Capital Structure: Meaning, Components, Debt vs Equity with Examples

The compilation of these Financial Management Notes makes students exam preparation simpler and organised.

Capital Structure

What is the most basic and practical thing required to start a company? Yes, it is money. Capital is the fund required to initiate the activities of any business. It is the foundation of business finance. The capital structure is how a firm finances its overall operations and growth by using different sources of funds.

Capital Structure

From a technical perspective, the capital structure is the careful balance between equity and debt that a business uses to finance its assets, day-to-day operations, and future growth. Capital Structure is the mix between owner’s funds and borrowed funds.

  • FUNDS = Owner’s funds + Borrowed funds.
  • Owner’s funds = Equity share capital + Preference share capital + reserves and surpluses + retained earnings = EQUITY
  • Borrowed funds = Loans + Debentures + Public deposits = DEBT

In short, Capital Structure is the mixture of long-term sources of funds. Capital Structure is optimal when the proportion of debt and equity maximizes the value of the equity share of the company. However, a company heavily funded by debt has an aggressive capital structure and poses a greater risk to investors. This risk, however, may be the primary source of the firm’s growth.

Capital Structure

Debt vs Equity

The cost of Debt is lower than the cost of equity but Debt is riskier than equity. The reasons for this are

  • The lender earns an assured interest and repayment of capital.
  • Interest on debt is a tax-deductible expense so brings down the tax liability for a business whereas dividends are paid out of profit after tax.

Debt is more dangerous for the business as it adds to the financial risk faced by a business. Any failure with reference to the payment of interest or repayment of the principal amount may lead to the liquidation of the company.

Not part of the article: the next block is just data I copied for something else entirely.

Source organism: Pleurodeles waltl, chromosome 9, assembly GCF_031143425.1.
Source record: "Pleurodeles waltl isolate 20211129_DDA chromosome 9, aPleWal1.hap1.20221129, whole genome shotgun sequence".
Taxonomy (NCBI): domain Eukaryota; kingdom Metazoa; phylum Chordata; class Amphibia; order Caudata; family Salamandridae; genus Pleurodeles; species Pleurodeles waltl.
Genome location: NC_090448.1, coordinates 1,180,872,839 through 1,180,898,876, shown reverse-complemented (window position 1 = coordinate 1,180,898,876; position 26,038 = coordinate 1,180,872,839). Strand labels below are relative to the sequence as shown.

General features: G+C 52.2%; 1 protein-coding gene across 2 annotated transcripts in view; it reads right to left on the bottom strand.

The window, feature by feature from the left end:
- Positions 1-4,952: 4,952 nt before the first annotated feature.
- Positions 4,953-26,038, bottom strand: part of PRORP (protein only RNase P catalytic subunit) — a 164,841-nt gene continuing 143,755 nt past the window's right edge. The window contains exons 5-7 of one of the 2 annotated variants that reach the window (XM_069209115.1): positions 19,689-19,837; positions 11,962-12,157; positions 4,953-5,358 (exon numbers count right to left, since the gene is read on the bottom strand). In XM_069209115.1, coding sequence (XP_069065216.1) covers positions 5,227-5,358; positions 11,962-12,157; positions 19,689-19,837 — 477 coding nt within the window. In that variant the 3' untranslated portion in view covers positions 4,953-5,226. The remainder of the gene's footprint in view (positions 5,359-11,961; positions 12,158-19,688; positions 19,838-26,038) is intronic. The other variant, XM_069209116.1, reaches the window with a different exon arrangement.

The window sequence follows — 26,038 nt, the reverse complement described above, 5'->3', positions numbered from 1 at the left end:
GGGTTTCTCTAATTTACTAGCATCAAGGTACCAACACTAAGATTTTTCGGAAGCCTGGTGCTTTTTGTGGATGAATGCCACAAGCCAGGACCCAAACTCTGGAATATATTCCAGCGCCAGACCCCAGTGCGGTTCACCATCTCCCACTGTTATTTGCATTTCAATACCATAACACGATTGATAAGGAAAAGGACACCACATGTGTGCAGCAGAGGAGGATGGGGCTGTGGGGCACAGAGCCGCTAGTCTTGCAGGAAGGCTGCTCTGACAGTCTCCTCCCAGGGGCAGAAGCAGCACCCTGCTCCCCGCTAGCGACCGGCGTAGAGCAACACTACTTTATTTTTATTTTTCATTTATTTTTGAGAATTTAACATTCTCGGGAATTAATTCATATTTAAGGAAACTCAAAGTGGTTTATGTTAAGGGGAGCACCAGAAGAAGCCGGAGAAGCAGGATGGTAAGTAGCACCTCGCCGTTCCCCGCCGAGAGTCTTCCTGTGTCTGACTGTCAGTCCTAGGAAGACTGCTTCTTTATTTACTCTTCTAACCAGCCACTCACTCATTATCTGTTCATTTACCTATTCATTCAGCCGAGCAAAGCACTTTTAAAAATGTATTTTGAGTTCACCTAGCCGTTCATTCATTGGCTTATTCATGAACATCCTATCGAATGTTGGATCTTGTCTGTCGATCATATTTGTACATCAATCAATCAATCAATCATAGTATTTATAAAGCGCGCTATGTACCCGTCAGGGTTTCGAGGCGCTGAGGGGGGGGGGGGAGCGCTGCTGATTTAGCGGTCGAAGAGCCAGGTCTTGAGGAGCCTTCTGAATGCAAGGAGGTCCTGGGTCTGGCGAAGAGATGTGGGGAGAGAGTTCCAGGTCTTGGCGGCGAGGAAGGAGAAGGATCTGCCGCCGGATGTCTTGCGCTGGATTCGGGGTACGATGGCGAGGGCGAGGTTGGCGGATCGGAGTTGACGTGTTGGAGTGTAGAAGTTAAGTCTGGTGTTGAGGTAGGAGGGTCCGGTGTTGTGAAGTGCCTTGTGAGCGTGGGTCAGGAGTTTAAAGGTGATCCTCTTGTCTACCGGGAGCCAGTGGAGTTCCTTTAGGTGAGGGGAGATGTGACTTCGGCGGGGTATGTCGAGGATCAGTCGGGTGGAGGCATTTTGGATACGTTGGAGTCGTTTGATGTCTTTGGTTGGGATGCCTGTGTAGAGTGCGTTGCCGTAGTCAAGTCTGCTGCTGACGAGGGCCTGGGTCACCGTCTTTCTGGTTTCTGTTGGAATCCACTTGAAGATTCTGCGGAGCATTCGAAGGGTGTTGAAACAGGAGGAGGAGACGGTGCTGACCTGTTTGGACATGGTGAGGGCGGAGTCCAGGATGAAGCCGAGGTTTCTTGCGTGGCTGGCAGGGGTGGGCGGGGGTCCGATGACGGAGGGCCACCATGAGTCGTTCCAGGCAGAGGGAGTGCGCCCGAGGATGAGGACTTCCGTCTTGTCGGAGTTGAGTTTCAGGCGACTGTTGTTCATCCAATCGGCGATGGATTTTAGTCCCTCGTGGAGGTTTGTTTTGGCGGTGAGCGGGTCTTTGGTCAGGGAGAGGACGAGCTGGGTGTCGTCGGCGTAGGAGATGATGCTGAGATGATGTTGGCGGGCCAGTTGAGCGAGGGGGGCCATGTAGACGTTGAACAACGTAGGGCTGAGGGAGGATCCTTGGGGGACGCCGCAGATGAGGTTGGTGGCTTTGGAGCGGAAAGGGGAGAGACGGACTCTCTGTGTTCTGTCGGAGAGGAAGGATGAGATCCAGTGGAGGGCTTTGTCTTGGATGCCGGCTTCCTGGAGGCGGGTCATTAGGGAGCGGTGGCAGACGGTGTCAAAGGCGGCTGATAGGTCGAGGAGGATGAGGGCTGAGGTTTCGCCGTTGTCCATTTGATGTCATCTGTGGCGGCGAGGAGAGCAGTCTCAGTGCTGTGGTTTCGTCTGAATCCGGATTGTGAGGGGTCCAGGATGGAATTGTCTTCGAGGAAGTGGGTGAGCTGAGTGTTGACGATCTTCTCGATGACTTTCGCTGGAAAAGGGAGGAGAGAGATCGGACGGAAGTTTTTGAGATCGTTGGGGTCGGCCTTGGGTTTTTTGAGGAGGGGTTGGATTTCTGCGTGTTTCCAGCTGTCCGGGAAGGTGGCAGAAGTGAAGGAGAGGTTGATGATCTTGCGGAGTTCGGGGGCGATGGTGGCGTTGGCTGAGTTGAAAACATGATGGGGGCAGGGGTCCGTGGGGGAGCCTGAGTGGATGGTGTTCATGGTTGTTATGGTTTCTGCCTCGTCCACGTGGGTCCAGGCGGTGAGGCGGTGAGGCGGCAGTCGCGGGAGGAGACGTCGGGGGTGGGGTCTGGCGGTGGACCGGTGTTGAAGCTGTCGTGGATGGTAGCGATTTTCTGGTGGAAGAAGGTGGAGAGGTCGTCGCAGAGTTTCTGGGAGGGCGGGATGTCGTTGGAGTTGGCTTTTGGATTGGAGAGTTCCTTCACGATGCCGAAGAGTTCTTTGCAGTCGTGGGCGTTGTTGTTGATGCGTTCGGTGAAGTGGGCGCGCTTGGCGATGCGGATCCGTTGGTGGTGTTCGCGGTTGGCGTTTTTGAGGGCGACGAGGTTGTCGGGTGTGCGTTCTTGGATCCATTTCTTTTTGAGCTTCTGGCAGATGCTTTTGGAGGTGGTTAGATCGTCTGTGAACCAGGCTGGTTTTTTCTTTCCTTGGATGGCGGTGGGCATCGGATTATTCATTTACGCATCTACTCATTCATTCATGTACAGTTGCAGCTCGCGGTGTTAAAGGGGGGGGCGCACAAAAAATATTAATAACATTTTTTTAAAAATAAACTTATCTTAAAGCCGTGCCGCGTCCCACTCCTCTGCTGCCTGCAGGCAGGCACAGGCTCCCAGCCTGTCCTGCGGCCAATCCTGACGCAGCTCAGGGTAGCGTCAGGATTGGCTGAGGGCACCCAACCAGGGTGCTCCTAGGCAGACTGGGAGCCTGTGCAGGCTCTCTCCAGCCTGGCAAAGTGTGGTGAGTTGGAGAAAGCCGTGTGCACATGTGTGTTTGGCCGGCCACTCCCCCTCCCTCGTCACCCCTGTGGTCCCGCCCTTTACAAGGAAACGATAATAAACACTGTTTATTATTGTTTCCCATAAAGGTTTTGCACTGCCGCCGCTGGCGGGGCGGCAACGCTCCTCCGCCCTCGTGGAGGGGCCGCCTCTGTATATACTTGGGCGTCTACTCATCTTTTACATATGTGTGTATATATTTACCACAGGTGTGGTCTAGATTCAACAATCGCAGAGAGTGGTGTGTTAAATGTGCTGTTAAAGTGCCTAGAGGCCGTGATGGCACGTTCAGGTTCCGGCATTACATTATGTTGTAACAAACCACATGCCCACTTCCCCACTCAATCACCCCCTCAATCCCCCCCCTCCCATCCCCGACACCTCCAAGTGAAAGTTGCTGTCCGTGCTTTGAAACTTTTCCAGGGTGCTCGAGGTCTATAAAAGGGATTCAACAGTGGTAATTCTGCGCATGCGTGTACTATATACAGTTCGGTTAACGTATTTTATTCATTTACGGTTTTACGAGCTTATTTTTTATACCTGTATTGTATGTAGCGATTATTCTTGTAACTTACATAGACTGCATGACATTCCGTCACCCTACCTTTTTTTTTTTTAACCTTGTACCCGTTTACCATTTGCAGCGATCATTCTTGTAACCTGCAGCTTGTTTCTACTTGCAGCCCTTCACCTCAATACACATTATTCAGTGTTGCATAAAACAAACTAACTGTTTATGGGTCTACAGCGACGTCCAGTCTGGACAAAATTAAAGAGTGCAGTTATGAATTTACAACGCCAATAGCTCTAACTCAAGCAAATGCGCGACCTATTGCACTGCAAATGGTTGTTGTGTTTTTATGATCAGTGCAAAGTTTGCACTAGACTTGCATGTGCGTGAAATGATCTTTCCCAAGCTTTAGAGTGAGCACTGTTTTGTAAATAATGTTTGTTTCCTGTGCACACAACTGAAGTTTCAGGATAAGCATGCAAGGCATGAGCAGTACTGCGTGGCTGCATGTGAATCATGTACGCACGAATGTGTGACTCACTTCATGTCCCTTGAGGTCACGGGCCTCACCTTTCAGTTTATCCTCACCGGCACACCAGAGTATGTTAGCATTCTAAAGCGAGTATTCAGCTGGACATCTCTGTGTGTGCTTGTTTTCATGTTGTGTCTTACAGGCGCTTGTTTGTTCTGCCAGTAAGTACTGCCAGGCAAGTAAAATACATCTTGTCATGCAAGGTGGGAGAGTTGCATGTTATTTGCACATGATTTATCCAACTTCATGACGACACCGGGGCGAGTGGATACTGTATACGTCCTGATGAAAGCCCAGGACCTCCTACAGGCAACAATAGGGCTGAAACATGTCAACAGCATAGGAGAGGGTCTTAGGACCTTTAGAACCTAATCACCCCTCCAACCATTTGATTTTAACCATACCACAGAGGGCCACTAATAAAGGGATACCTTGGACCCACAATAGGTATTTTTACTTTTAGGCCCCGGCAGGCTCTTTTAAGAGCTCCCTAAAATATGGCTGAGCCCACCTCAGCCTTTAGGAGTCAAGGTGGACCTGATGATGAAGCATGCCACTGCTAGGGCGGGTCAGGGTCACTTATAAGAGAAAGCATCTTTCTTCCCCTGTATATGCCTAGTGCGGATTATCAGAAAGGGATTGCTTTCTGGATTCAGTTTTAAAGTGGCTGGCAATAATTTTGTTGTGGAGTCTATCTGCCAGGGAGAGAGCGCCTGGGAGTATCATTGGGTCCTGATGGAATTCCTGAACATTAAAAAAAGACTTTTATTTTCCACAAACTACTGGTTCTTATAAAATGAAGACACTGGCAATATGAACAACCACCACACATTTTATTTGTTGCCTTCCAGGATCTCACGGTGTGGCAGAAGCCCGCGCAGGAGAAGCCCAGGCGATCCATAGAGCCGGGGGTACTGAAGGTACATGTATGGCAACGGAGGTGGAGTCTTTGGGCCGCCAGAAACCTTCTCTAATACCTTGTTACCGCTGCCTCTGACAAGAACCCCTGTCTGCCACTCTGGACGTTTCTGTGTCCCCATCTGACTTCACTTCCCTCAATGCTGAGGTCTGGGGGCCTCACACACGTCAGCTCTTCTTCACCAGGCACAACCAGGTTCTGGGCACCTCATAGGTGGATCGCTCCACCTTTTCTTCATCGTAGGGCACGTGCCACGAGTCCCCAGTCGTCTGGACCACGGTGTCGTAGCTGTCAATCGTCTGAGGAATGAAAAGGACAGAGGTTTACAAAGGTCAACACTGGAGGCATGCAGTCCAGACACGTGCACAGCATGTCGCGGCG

Financial Leverage

The proportion of debt in the overall capital of a firm is called Financial Leverage or Capital Gearing. When overall debt in the firm increases, the cost of funds declines as debt is a cheaper source of funds.

When the proportion of debt in the total capital is high then the firm is called a highly levered firm but when the proportion of debts in the total capital is less, then the firm will be called a low levered firm.

Factors Affecting Capital Structure

1. Cash Flow Position
A firm’s ability to pay expenses and loans determines debt capacity. Some firms operate in volatile financial environments affecting their ability to meet financial obligations. The company may raise funds by issuing debts if it has a fluent cash flow position, as they are to be paid back after some time.

It must cover fixed payment obligations with regards to,

  • Normal business operations
  • Investment in fixed assets
  • Meeting debt services commitments as well as provide a sufficient buffer period

2. Interest Coverage Ratio
Interest Coverage Ratio is the number of times earnings before interest and taxes of a company cover the interest obligation. The high-Interest coverage ratio indicates that the company can have more borrowed funds.

Interest Coverage Ratio (ICR) = Earnings Before Interest and Tax (EBIT) / Interest.

3. Control
Public issues damage the reputation of the firm and make it vulnerable to takeovers. Debt generally does not cost dilution of control. To have control, the firm must issue debt. So there is a constant struggle over whether to give up control or pay more for capital.

4. Return on Investment
It will be beneficial for a firm to raise finance through borrowed funds if the return on investment is higher than the rate of interest on the debt. But if the return is uncertain and the company is not sure if it can cover the fixed cost of interest, they should opt for equity.

5. Floatation Cost
Flotation costs must be understood while selecting the sources of finance. The cost of the Public issue is more than the floatation cost of taking a loan. The cost of issuing securities, brokers’ commission, underwriter’s fee, cost of the prospectus, etc is the flotation cost.

6. Flexibility
Issuing debenture and preference shares introduce flexibility. A good financial structure is flexible and sound enough to have scope for expansion or contraction of capitalization whenever the need arises.

7. Stock Market Conditions
Conditions of the stock market influence the determination of securities. During the depression, people do not like to take a risk and do not take interest in the equity shares. During the boom, investors are ready to take a risk and invest in equity shares.

8. Tax Rate
Interest on debt is allowed as a deduction; thus in the case of the high tax rate, debts are preferred over equity but in the case of a low tax rate more preference is given to equity.


Explain a high levered firm and a low levered firm?
A high levered firm is when the proportion of debt in the total capital is high. A low levered firm is when the proportion of debt in the total capital is low.